Sheermal: Northern India’s Lesser Known But (We Think) Superior Flatbread
This fragrant, saffron-laced flatbread is fit for royalty.
5 hours 35 minutes
When most people think of flatbreads from India, they imagine naans, parathas, and chapatis. For me, though, with strong family ties to Lucknow in the north, it’s hard to think of those more well-known breads without also thinking of their lesser-known Awadhi counterparts—in particular, sheermal. Puffy, sweet, and fragrant with saffron, the Northern Indian flatbread truly is a royal dish.
Awadhi cuisine as we know it today is anchored to Lucknow, the capital of the Indian state of Uttar Pradesh. It is an amalgamation of the many cultures the region has absorbed as it changed hands through waves of ruling dynasties. The most prominent amongst these were arguably the Persians and the Mughals, each of whom contributed their unique cultural and culinary traditions to the region; it was the Mughals who divided India into twelve provinces, of which Awadh was one.
In many cultures, the nobility focuses their patronage on the arts and Lucknow is no exception. In addition to supporting local crafts, music, and dance, Awadhi nobility, referred to as Nawabs, elevate and revere the culinary arts as well. Since the days of the British Raj, Nawabs have maintained and enriched Awadhi cuisine. (Lucknow, which is referred to as “the city of Nawabs”, has also been playfully dubbed “the city of kebabs”.)
In the documentary “Raja, Rasoi, Aur Anya Kahaniya” (“Kings, Kitchens, and their Stories”) erstwhile Nawab Jafar Mir Abdullah translates awadh from the Sanskrit word meaning “indestructible”—a fitting descriptor when applied to the culinary tradition preserved in Awadhi cuisine. To this day, chefs who specialize in this cuisine train and study for decades, each generation safeguarding recipes and spice blends passed down from their predecessors.
Chef Ghulam Qureshi of Dum Pukht—an Awadhi restaurant at the food-forward hotel ITC Maurya, in Delhi—is a prime example. Qureshi comes from a long line of Awadhi culinary royalty. When I tell him I’m writing about sheermal, he is momentarily quiet before narrating the history of the dish, then describing how to make it from start to finish, as if he means to say, “It’s easy, isn’t it?”
In fact, the bread is made from four basic ingredients: flour, milk, saffron, and sugar. (The name itself is derived from an ancient Farsi-Urdu word literally meaning “milk”, sheer, and “rub”, mal.) As is the case with many Awadhi recipes, however, there are hundreds of variations. The only certainty, says Qureshi, is that the quality of these ingredients is key.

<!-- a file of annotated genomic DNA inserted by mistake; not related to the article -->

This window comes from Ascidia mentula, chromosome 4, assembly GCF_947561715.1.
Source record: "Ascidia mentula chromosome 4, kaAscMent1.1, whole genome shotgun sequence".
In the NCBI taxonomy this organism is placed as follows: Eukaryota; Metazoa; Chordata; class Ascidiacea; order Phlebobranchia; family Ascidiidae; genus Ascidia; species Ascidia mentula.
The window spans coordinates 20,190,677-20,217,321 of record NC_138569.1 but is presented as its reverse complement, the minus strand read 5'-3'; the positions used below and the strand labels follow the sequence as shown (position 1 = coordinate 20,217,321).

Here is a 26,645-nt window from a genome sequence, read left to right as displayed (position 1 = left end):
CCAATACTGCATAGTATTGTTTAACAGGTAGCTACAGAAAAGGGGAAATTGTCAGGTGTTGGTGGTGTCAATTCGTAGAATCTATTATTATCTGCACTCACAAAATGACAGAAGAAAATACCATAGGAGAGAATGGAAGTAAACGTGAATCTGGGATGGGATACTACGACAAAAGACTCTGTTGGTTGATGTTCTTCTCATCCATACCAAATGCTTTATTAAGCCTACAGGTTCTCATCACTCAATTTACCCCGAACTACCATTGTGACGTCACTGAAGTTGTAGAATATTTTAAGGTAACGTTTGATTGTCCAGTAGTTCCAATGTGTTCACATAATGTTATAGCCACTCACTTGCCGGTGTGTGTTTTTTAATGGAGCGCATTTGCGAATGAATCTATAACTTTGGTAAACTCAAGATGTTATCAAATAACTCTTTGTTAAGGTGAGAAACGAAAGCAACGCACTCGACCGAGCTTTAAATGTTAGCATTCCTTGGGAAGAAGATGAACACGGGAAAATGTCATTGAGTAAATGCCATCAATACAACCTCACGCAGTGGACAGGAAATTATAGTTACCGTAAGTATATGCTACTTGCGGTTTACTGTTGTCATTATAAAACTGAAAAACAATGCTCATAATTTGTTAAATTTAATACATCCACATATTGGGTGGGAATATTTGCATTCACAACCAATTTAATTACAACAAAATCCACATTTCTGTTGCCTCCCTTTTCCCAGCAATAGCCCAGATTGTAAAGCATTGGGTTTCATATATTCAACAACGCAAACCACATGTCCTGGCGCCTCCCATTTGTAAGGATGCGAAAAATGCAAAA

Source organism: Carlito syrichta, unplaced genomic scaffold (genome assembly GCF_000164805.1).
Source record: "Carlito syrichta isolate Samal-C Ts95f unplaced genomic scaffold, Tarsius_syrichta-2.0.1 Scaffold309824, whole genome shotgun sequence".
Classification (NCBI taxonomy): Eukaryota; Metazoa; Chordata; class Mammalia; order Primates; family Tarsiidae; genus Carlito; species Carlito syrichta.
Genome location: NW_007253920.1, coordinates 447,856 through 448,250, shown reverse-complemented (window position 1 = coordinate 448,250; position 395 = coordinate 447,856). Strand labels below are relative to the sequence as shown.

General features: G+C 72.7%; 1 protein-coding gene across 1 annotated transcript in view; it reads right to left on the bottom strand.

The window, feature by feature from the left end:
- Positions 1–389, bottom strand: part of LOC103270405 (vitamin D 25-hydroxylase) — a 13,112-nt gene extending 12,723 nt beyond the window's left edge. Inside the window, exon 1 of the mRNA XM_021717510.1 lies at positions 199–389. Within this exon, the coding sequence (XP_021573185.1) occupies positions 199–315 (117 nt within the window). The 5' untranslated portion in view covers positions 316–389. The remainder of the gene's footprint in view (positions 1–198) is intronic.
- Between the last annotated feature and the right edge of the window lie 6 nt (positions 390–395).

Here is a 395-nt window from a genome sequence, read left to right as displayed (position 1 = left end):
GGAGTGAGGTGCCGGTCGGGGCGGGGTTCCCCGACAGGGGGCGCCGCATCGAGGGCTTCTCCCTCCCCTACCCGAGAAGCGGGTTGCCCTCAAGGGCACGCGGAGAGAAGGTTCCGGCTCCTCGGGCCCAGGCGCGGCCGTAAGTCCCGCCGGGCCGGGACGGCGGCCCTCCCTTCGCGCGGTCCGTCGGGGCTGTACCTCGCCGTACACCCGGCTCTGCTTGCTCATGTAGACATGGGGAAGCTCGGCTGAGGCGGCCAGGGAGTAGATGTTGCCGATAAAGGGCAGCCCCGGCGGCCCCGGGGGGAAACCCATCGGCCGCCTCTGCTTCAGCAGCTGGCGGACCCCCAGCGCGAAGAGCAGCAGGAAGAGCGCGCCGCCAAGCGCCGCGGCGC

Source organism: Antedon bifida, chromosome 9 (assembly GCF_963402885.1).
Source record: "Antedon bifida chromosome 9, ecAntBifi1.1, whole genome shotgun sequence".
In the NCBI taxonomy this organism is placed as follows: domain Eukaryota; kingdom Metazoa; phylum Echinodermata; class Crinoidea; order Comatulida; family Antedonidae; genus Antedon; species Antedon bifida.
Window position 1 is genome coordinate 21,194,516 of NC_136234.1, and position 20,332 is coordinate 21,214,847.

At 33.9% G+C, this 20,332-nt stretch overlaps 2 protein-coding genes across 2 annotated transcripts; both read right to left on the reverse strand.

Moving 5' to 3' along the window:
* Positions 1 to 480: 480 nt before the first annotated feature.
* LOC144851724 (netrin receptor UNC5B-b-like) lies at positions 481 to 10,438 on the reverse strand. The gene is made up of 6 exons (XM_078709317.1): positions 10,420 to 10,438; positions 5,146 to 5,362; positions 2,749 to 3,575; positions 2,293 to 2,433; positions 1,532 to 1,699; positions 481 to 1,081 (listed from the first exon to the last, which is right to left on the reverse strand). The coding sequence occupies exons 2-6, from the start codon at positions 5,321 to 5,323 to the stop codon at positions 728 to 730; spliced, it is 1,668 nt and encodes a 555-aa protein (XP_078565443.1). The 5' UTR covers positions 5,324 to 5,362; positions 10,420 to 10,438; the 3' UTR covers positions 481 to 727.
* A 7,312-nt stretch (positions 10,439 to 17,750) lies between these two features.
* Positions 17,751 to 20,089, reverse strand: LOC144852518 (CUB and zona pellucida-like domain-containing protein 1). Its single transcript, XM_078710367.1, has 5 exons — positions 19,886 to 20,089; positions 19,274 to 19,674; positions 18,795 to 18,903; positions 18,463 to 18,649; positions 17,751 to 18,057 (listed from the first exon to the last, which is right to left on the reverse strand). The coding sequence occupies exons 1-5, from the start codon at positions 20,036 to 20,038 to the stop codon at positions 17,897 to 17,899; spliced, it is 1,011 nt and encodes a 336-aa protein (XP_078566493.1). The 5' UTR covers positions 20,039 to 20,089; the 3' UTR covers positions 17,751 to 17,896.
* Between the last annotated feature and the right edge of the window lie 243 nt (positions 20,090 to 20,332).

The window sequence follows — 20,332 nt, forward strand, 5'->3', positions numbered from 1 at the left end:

Sheermal dough, once mixed, can be leavened with either yeast, baking soda, or a natural starter culture before being baked in an iron tandoor (a cylindrical oven used for bread baking). The reason for using an iron tandoor rather than a clay one is to ensure that the dough sticks while it cooks at a low temperature. Some Awadhi food historians also argue that, traditionally, clay tandoors were reserved for commoners. This distinction, paired with the fact that it takes a considerable amount of fat and expensive saffron to make a sheermal, speak to the recipe’s elite origins.
“Each house, each kitchen,” says Riwaz Ahmed, an Awadhi chef and caterer, “had its own traditions, its own tastes.” As such, even the thickness is debated when making sheermal. Both Qureshi and Ahmed call for an optimal half-inch thickness. “The idea,” Ahmed explains, “is that you don’t want the sheermal to dry up over time. It must remain soft.”
Qureshi points out that buffalo milk is naturally sweeter and creamier than cow’s milk, which makes for a softer dough and more long-lasting finished bread. He also adds *kewra*, a fragrant extract distilled from the flower of the Pandanus plant. Ahmed does the same, and also incorporates *chironji* paste (ground from a nut called the cuddapah almond) into his dough. Other typical additions might include cardamom or rose water.
When Ustaad Imitiaz Qureshi—the godfather of modern Awadhi cuisine and chef Ghulam Qureshi’s father-in-law—first opened Dum Pukht, he served his sheermal with a kakori kebab: an exceptionally tender regional specialty made from finely minced, fatty goat meat, skewered and cooked in a coal-fired tandoor. The pairing was a deliberate one, says Ghulam Qureshi: unlike most other kebabs, the kakori does not traditionally contain ginger or garlic, which could overpower the sheermal’s delicate kewra and saffron flavors.
However you choose to make it, and whatever you choose to eat with it, the sheermal must be prepared with an intense amount of patience. When I asked Qureshi if he had any advice as far as recipes go, he told me that they’re all intuitive but require a great deal of practice.
I still can’t say that I’ve perfected the sort of buttery-soft sheermal that I tasted at Dum Pukht—and with good reason. The Qureshis’ recipe, and those used by other Awadhi cooks, have taken generations to master, and original local recipes are still safeguarded by the handful of chefs employed in Nawabi kitchens.
For now, though, I take solace in knowing that there is no “perfect” sheermal—just the perfect sheermal to accompany one’s mood, music, and kebabs. The backbone of Awadhi cuisine is its adaptability, both to the tastes and budgets it suits, and to the traditions it rests on. The version I make at home is a compromise between the sheermal I’ve tasted in restaurants and those sold from pillowy stacks in Lucknow’s outdoor bazaars, enjoyed well with a cup of chai, an unabashedly greasy curry, or a slathering of butter.
- 1½ cups plus 2 Tbsp. whole milk, divided, slightly warmed
- Pinch of saffron threads
- 2½ cups (12 oz.) all-purpose flour
- 2¼ (1 packet) dry instant yeast
- ½ kosher salt
- ¾ cup sugar
- 2 freshly ground cardamom pods (optional)
- ¾ cup ghee or unsalted butter, at room temperature